Archive for July, 2014

I’ve written before of the verse God gave to me the day before my dad died, and how close it has been to my heart ever since, even becoming my “life verse:”

16 Rejoice always.
17 Pray without ceasing.
18 In all circumstances give thanks, for this is the will of God for you in Christ Jesus. (1 Thess 5)

I’ve had many opportunities to share it with others undergoing trials and it does seem to be popping up more often lately as people face great struggles in their own lives.

This morning I read a passage that dovetailed beautifully with it; something more for me to ponder in harmony with that passage:

7 Endure your trials as “discipline”; God treats you as sons. For what “son” is there whom his father does not discipline?
8 If you are without discipline, in which all have shared, you are not sons but bastards.
9 Besides this, we have had our earthly fathers to discipline us, and we respected them. Should we not [then] submit all the more to the Father of spirits and live?
10 They disciplined us for a short time as seemed right to them, but he does so for our benefit, in order that we may share his holiness.
11 At the time, all discipline seems a cause not for joy but for pain, yet later it brings the peaceful fruit of righteousness to those who are trained by it.
12 So strengthen your drooping hands and your weak knees.
13 Make straight paths for your feet, that what is lame may not be dislocated but healed. (Hebrews 12)

I like how this tells me to view my trials not as punishment, but as discipline. Though painful, if I look at discipline as a sort of training for my own benefit, it helps me to endure it a little easier and to look for both the blessings and for the lessons I may glean while I am in the midst of trials.

This is important to me because as I reflect back in my life I see how I used to avoid trials as much as possible – lamenting when they came upon me and struggling against them – instead of looking to God within them. I can see how giving me the verse from Thessalonians on the eve of my father’s death, God has given me an attitude adjustment, and how He has given me a new way to look at what I am experiencing.

My God knows me so intimately; He knows this is effective with me. It may not be the most effective with others and I believe and trust that He is also drawing and teaching my loved ones in ways that they best hear and respond to our Shepherd’s voice.

I am so grateful for my attitude adjustment, and knowing that it is meant to help me someday share in His holiness. Wow!!!





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Reading Daniel chapter 6, Daniel had risen to a place of power under the king. Verses 4-6 reveal:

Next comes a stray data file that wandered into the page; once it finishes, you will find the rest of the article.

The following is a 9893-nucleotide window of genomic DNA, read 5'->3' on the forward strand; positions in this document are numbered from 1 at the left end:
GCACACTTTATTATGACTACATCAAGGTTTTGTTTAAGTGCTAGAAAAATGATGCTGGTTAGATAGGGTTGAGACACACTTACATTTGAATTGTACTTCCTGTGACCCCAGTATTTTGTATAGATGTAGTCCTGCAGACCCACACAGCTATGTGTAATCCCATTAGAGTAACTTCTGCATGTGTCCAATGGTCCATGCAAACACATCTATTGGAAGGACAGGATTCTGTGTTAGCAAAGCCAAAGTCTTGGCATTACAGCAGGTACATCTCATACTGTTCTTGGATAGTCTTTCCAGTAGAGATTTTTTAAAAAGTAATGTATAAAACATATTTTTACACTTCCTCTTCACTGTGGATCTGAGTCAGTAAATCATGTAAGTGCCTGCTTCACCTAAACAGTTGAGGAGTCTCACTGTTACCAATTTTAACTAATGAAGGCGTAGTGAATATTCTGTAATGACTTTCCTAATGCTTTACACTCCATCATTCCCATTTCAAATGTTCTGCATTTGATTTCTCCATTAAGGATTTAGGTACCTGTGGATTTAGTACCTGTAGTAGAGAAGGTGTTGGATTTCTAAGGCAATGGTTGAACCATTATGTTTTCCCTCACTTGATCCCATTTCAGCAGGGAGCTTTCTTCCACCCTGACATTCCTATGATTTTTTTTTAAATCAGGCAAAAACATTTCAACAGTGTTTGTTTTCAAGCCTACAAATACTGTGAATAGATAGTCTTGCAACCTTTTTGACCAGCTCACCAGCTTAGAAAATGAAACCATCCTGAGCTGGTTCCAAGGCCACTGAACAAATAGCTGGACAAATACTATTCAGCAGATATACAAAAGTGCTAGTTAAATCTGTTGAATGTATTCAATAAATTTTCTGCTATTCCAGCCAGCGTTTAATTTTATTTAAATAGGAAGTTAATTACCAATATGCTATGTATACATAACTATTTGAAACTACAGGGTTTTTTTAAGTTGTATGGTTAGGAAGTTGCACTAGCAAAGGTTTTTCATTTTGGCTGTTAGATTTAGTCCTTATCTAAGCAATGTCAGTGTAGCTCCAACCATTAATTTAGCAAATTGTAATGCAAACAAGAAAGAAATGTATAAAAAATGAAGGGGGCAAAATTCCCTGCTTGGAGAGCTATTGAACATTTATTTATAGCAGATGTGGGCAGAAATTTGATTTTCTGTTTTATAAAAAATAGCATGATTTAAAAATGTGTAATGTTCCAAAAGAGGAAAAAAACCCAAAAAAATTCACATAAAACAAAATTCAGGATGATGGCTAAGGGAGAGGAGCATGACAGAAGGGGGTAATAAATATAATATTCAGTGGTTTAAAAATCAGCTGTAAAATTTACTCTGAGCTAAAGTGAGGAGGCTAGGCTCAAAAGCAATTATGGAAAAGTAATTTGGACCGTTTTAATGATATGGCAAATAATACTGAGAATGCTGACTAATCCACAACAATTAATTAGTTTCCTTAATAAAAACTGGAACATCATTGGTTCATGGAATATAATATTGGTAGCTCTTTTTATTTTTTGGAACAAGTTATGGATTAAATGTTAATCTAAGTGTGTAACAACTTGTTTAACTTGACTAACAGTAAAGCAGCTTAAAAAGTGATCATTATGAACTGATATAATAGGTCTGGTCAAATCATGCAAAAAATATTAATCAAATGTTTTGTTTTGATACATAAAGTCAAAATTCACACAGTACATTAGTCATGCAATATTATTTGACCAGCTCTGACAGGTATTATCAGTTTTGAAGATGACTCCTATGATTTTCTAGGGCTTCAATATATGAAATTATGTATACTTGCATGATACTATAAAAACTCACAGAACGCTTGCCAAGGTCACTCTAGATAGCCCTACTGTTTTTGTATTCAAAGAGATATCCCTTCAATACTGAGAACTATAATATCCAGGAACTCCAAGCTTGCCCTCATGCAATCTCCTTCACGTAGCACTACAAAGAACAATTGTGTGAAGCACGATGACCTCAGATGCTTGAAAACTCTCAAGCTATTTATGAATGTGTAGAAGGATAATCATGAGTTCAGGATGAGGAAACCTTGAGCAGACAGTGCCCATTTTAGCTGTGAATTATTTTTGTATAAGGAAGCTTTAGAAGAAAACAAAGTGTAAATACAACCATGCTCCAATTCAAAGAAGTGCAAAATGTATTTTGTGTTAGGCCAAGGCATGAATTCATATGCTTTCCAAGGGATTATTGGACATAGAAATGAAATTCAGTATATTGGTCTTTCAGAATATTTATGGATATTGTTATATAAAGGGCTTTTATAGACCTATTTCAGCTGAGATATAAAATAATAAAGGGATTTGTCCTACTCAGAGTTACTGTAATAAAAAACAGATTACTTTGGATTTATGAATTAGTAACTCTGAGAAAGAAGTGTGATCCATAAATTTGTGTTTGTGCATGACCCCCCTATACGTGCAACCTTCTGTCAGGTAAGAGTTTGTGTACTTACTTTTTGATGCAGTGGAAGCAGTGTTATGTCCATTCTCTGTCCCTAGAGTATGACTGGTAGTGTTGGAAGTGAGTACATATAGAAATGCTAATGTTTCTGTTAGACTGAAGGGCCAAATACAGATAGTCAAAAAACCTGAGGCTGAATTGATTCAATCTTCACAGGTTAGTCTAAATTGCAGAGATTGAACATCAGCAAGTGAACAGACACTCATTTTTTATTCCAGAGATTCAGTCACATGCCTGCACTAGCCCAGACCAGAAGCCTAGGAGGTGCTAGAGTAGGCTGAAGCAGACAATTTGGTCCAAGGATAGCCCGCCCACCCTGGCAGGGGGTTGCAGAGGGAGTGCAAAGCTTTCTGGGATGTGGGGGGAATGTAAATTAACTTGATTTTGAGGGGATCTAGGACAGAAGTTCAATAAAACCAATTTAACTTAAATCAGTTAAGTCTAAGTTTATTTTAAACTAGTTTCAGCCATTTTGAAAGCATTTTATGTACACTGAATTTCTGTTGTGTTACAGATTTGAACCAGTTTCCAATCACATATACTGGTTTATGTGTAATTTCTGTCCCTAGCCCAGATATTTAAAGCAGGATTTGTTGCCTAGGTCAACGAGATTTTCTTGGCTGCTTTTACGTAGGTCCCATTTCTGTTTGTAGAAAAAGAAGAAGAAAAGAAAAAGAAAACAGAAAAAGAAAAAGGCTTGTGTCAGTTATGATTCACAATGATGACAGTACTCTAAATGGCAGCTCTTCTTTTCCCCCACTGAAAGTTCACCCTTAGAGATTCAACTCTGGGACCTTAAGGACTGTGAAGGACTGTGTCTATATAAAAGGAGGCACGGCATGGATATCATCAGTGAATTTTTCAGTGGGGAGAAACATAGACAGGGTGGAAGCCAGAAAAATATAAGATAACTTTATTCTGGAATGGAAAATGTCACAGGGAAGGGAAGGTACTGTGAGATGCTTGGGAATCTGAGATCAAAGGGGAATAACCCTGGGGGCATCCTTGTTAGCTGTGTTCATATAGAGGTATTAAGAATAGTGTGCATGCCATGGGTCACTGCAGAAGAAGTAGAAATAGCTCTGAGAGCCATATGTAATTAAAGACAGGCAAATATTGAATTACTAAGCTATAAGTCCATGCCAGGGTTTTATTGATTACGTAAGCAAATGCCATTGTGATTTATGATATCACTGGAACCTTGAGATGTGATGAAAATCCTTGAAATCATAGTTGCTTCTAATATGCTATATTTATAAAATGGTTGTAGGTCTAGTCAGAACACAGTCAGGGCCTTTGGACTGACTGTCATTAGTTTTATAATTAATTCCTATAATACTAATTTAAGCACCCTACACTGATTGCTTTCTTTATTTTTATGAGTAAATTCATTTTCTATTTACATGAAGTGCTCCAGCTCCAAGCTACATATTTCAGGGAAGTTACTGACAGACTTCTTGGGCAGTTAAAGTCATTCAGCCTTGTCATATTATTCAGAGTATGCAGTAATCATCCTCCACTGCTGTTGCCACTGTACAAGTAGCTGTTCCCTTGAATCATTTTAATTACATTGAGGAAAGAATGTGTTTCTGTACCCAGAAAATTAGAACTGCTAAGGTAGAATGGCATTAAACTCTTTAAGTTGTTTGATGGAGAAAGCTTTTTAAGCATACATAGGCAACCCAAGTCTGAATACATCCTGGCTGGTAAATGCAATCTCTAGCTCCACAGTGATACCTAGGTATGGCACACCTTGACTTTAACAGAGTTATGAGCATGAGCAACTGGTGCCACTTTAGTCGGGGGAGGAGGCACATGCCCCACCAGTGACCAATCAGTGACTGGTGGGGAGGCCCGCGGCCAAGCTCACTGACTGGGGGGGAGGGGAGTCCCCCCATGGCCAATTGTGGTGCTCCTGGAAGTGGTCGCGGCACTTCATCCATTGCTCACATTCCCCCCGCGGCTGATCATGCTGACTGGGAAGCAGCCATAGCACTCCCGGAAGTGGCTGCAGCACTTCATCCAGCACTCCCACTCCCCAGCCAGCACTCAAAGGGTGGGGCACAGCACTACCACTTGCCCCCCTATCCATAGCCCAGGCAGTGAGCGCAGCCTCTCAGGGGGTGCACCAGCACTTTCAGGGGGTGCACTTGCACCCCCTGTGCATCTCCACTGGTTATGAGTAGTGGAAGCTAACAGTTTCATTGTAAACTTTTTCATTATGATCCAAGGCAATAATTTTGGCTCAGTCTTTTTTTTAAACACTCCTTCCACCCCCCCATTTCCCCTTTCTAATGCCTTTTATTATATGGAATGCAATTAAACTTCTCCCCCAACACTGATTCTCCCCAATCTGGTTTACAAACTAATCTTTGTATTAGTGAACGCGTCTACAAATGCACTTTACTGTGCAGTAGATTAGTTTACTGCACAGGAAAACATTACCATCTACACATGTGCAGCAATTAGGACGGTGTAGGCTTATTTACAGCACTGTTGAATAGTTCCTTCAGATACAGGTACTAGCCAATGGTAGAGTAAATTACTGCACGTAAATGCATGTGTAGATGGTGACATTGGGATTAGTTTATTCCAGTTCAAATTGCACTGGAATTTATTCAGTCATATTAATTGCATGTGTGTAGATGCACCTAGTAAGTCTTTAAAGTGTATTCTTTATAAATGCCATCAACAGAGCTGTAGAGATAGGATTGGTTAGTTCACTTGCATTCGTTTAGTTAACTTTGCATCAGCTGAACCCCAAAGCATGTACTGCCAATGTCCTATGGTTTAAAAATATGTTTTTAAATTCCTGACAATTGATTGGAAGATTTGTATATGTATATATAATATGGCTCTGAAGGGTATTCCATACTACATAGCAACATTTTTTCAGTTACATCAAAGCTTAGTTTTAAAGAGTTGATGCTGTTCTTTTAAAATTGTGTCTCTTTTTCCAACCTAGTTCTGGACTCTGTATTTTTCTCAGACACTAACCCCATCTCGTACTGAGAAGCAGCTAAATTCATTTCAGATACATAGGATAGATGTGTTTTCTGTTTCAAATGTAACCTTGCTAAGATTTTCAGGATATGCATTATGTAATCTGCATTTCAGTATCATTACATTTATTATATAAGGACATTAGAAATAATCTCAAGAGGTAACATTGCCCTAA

“Daniel outshone all the ministers and satraps because an extraordinary spirit was in him, and the king considered setting him over the entire kingdom. Then the ministers and satraps tried to find grounds for accusation against Daniel regarding the kingdom. But they could not accuse him of any corruption. Because he was trustworthy, no fault or corruption was to be found in him. Then these men said to themselves, ‘We shall find no grounds for accusation against this Daniel except in connection with the law of his God.’”

They proceeded to concoct a way to entrap Daniel and this led to the well-known story of Daniel in the lion’s den.

But I am fascinated by the three verses I just quoted.

An “extraordinary spirit” was in Daniel. Jesus sent to us the Paraclete – the Holy Spirit to dwell within us. Isn’t there an extraordinary Spirit within me, guiding and granting Wisdom just as it did for Daniel?

Can you imagine how cool it would be if we were found so trustworthy, with no fault or corruption to be found in us, that the world had to concoct a way to entrap us? What if the only to accuse us, would be in connection with the law of our Father?

Jesus told us the world would hate us. I pray that if it will hate me, it is in connection with the law of my God. That if it will hate me and concoct a way to accuse me, I not be afraid and follow the world but rather am brave enough to go against the world, worship my God even if I were to be thrown to lions.

Please, O LORD, grant me the Wisdom and the courage and an Extraordinary Spirit to follow you always.


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Sometimes in nature and in scripture I notice the extravagance of God.

Some commentaries point out that in the Parable of the Sower (Luke 8:5-8), we see a certain extravagance of God. He isn’t cautious nor sparing about sowing the seed, nor does He save it for only the most choice locations. He scatters it generously, giving every opportunity for it to take root and grow.

Today I was reading Daniel and saw extravagance again. Here Shadrach, Meshach, and Abednego were to be thrown into a fiery furnace stoked to be “seven times hotter” than normal. It was so hot that Daniel 3:22 says, “So huge a fire was kindled in the furnace that the flames devoured the men who threw Shadrach, Meshach, and Abednego into it.”

That’s hot!

If you aren’t familiar with the story you might well guess that the three are not burned up in the fire. But not only are their lives spared by the protection of God, they enjoy a certain extravagance in their rescue.

Daniel 3:49-50: “But the angel of the Lord went down into the furnace with Azariah and his companions, drove the fiery flames out of the furnace, and made the inside of the furnace as though a dew-laden breeze were blowing through it. The fire in no way touched them or caused them pain or harm.”

No discomfort whatsoever. Rather, it was like a “dew-laden breeze.” I imagine that to desert-dwellers, a dew-laden breeze would always feel extravagant, a heavenly treat. And here the three enjoyed it under impossible circumstances, accompanied by the angel of the Lord.

I found that especially beautiful this morning.



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